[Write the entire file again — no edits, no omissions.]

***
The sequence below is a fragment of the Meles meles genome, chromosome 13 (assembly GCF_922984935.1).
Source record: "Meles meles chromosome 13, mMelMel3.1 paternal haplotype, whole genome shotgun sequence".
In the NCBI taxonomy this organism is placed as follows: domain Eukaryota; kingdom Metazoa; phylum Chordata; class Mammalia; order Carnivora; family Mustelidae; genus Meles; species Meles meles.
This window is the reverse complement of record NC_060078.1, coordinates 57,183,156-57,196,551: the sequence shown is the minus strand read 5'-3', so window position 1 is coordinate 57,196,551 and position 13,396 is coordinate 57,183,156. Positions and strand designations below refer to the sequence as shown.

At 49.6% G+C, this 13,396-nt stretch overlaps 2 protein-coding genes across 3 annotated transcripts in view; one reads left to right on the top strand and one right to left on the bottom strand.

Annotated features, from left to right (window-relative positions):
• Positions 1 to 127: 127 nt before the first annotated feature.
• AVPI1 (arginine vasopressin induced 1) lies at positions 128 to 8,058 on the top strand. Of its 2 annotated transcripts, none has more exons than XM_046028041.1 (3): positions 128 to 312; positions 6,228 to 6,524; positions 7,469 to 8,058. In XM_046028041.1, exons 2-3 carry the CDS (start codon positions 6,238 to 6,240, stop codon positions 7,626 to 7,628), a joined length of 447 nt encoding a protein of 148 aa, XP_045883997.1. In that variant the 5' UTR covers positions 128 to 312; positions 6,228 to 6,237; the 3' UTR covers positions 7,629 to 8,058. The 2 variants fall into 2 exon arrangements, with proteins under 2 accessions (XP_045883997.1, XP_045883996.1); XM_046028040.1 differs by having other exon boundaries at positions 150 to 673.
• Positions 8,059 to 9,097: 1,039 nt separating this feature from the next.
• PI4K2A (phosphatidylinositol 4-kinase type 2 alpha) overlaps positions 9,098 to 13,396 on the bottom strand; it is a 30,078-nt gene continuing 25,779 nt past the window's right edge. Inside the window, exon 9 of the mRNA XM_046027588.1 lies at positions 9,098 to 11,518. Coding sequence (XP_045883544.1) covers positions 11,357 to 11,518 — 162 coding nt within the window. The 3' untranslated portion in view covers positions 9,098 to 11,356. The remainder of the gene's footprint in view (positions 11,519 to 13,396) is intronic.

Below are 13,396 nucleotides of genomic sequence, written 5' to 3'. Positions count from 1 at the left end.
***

The sequence below is a fragment of the Meles meles genome, chromosome 13 (assembly GCF_922984935.1).
Source record: "Meles meles chromosome 13, mMelMel3.1 paternal haplotype, whole genome shotgun sequence".
In the NCBI taxonomy this organism is placed as follows: domain Eukaryota; kingdom Metazoa; phylum Chordata; class Mammalia; order Carnivora; family Mustelidae; genus Meles; species Meles meles.
This window is the reverse complement of record NC_060078.1, coordinates 57,183,156-57,196,551: the sequence shown is the minus strand read 5'-3', so window position 1 is coordinate 57,196,551 and position 13,396 is coordinate 57,183,156. Positions and strand designations below refer to the sequence as shown.

At 49.6% G+C, this 13,396-nt stretch overlaps 2 protein-coding genes across 3 annotated transcripts in view; one reads left to right on the top strand and one right to left on the bottom strand.

Annotated features, from left to right (window-relative positions):
• Positions 1 to 127: 127 nt before the first annotated feature.
• AVPI1 (arginine vasopressin induced 1) lies at positions 128 to 8,058 on the top strand. Of its 2 annotated transcripts, none has more exons than XM_046028041.1 (3): positions 128 to 312; positions 6,228 to 6,524; positions 7,469 to 8,058. In XM_046028041.1, exons 2-3 carry the CDS (start codon positions 6,238 to 6,240, stop codon positions 7,626 to 7,628), a joined length of 447 nt encoding a protein of 148 aa, XP_045883997.1. In that variant the 5' UTR covers positions 128 to 312; positions 6,228 to 6,237; the 3' UTR covers positions 7,629 to 8,058. The 2 variants fall into 2 exon arrangements, with proteins under 2 accessions (XP_045883997.1, XP_045883996.1); XM_046028040.1 differs by having other exon boundaries at positions 150 to 673.
• Positions 8,059 to 9,097: 1,039 nt separating this feature from the next.
• PI4K2A (phosphatidylinositol 4-kinase type 2 alpha) overlaps positions 9,098 to 13,396 on the bottom strand; it is a 30,078-nt gene continuing 25,779 nt past the window's right edge. Inside the window, exon 9 of the mRNA XM_046027588.1 lies at positions 9,098 to 11,518. Coding sequence (XP_045883544.1) covers positions 11,357 to 11,518 — 162 coding nt within the window. The 3' untranslated portion in view covers positions 9,098 to 11,356. The remainder of the gene's footprint in view (positions 11,519 to 13,396) is intronic.

Below are 13,396 nucleotides of genomic sequence, written 5' to 3'. Positions count from 1 at the left end.